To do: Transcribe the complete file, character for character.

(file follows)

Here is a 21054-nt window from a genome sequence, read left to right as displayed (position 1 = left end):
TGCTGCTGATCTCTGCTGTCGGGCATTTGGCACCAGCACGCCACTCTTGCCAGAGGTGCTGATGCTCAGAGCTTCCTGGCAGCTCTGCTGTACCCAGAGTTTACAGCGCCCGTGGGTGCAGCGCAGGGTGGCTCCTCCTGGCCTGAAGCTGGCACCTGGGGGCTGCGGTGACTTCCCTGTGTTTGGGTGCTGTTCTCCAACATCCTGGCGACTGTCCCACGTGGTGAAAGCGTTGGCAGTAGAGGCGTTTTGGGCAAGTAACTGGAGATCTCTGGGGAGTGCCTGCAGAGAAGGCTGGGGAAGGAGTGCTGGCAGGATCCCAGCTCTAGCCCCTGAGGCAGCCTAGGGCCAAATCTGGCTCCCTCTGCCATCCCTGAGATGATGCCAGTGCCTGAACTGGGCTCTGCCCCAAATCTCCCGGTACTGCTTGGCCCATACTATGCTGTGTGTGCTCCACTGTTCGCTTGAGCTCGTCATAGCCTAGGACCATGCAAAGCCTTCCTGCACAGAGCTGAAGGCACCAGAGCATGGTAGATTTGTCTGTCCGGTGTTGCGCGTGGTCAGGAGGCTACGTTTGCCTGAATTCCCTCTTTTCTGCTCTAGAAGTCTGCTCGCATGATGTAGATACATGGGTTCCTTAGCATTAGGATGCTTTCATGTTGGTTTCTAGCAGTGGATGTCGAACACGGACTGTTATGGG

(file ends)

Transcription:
Here is a 21054-nt window from a genome sequence, read left to right as displayed (position 1 = left end):
TGCTGCTGATCTCTGCTGTCGGGCATTTGGCACCAGCACGCCACTCTTGCCAGAGGTGCTGATGCTCAGAGCTTCCTGGCAGCTCTGCTGTACCCAGAGTTTACAGCGCCCGTGGGTGCAGCGCAGGGTGGCTCCTCCTGGCCTGAAGCTGGCACCTGGGGGCTGCGGTGACTTCCCTGTGTTTGGGTGCTGTTCTCCAACATCCTGGCGACTGTCCCACGTGGTGAAAGCGTTGGCAGTAGAGGCGTTTTGGGCAAGTAACTGGAGATCTCTGGGGAGTGCCTGCAGAGAAGGCTGGGGAAGGAGTGCTGGCAGGATCCCAGCTCTAGCCCCTGAGGCAGCCTAGGGCCAAATCTGGCTCCCTCTGCCATCCCTGAGATGATGCCAGTGCCTGAACTGGGCTCTGCCCCAAATCTCCCGGTACTGCTTGGCCCATACTATGCTGTGTGTGCTCCACTGTTCGCTTGAGCTCGTCATAGCCTAGGACCATGCAAAGCCTTCCTGCACAGAGCTGAAGGCACCAGAGCATGGTAGATTTGTCTGTCCGGTGTTGCGCGTGGTCAGGAGGCTACGTTTGCCTGAATTCCCTCTTTTCTGCTCTAGAAGTCTGCTCGCATGATGTAGATACATGGGTTCCTTAGCATTAGGATGCTTTCATGTTGGTTTCTAGCAGTGGATGTCGAACACGGACTGTTATGGG